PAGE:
Still in FIG. 2, there is coupled to the output of the numerical integrator 22 a shift memory having four memory elements: 40 to 43 which are connected in series. The drawing shows that these memory elements have outputs 35 to 38 (leading to the respective digital-analog converters 30 to 33, to which details reference will be had as the description proceeds. The clock pulses that determine the periods To are connected to gating inputs 44 of that shift memory elements through the line 52, and each pulse causes a step forward of the stored digital values whithin the shift memory. Thus, at the output of the shift memory element R1 an average value is present in the form of a digital number which has been summarized during the period To preceding the prevailing testing moment. At the output of the second shift memory element 41 the average value appears that was produced two time periods earlier, and in this way the shift memory elements successively store the average values of the numerical integrator 22 obtained from the preceding periods.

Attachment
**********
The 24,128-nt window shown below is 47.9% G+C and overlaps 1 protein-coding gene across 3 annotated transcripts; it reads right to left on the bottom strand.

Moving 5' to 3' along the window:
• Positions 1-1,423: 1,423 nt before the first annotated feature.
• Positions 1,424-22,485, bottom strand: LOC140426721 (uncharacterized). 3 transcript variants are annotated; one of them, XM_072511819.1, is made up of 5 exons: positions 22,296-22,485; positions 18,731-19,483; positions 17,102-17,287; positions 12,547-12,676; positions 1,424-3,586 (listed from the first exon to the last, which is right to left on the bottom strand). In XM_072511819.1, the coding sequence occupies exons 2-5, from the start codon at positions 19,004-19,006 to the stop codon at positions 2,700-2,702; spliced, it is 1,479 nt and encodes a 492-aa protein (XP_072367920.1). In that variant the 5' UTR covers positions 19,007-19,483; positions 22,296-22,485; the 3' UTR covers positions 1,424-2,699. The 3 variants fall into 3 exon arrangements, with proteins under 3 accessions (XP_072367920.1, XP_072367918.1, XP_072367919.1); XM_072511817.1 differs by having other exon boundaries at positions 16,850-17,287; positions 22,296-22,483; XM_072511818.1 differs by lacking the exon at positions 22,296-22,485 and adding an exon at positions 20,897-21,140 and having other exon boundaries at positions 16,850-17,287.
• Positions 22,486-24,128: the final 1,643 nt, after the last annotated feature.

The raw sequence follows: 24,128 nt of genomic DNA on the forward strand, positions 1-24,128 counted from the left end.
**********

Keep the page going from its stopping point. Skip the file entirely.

The output of the numerical integrator 22, as well as the output of the shift memory element R1 are connected to respective inputs of a digital OR circuit 80. This OR circuit 80 is arranged so that at its output always the greater number of the digital numbers conducted to its inputs appears. This digital number corresponds actually to the greatest average value of the danger function F/D/ obtained in the current and yet unfinished period To and in the last finished period.
The output of the digital OR circuit 80 is connected (in FIG. 2) to a line 81 which is in connection with signal inputs of three digital comparators 74, 75, 76. To the respective reference inputs of these comparators threshold level adjusting elements 77, 78, and 79 are connected which are respectively preset to digital numbers corresponding to the 40%, 60% and 80% values of the danger function F/D/. These elements 77, 78 and 79 are shown schematically in the drawings.